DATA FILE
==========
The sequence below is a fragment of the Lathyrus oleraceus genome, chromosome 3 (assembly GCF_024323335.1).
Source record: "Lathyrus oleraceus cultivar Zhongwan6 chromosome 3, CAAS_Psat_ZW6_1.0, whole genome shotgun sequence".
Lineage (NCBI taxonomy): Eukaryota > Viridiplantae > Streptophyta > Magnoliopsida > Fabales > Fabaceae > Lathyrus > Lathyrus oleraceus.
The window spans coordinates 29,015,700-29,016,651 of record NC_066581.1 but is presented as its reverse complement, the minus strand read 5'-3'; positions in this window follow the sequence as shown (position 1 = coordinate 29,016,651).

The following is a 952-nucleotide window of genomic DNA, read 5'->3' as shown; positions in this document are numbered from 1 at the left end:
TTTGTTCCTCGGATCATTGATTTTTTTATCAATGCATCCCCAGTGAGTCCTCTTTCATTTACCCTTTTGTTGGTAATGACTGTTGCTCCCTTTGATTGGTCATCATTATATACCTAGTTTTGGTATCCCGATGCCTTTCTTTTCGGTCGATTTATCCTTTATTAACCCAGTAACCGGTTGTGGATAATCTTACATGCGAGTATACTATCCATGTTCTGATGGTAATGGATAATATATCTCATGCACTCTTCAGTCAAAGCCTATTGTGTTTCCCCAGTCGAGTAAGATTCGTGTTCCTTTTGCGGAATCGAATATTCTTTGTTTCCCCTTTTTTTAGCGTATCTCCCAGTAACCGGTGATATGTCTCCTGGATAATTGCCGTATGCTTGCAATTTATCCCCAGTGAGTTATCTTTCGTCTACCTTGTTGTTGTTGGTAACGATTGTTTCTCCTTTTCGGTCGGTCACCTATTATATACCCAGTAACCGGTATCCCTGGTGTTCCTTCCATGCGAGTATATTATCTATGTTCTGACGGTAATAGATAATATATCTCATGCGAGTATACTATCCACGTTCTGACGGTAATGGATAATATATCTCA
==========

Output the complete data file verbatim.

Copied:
The sequence below is a fragment of the Lathyrus oleraceus genome, chromosome 3 (assembly GCF_024323335.1).
Source record: "Lathyrus oleraceus cultivar Zhongwan6 chromosome 3, CAAS_Psat_ZW6_1.0, whole genome shotgun sequence".
Lineage (NCBI taxonomy): Eukaryota > Viridiplantae > Streptophyta > Magnoliopsida > Fabales > Fabaceae > Lathyrus > Lathyrus oleraceus.
The window spans coordinates 29,015,700-29,016,651 of record NC_066581.1 but is presented as its reverse complement, the minus strand read 5'-3'; positions in this window follow the sequence as shown (position 1 = coordinate 29,016,651).

The following is a 952-nucleotide window of genomic DNA, read 5'->3' as shown; positions in this document are numbered from 1 at the left end:
TTTGTTCCTCGGATCATTGATTTTTTTATCAATGCATCCCCAGTGAGTCCTCTTTCATTTACCCTTTTGTTGGTAATGACTGTTGCTCCCTTTGATTGGTCATCATTATATACCTAGTTTTGGTATCCCGATGCCTTTCTTTTCGGTCGATTTATCCTTTATTAACCCAGTAACCGGTTGTGGATAATCTTACATGCGAGTATACTATCCATGTTCTGATGGTAATGGATAATATATCTCATGCACTCTTCAGTCAAAGCCTATTGTGTTTCCCCAGTCGAGTAAGATTCGTGTTCCTTTTGCGGAATCGAATATTCTTTGTTTCCCCTTTTTTTAGCGTATCTCCCAGTAACCGGTGATATGTCTCCTGGATAATTGCCGTATGCTTGCAATTTATCCCCAGTGAGTTATCTTTCGTCTACCTTGTTGTTGTTGGTAACGATTGTTTCTCCTTTTCGGTCGGTCACCTATTATATACCCAGTAACCGGTATCCCTGGTGTTCCTTCCATGCGAGTATATTATCTATGTTCTGACGGTAATAGATAATATATCTCATGCGAGTATACTATCCACGTTCTGACGGTAATGGATAATATATCTCA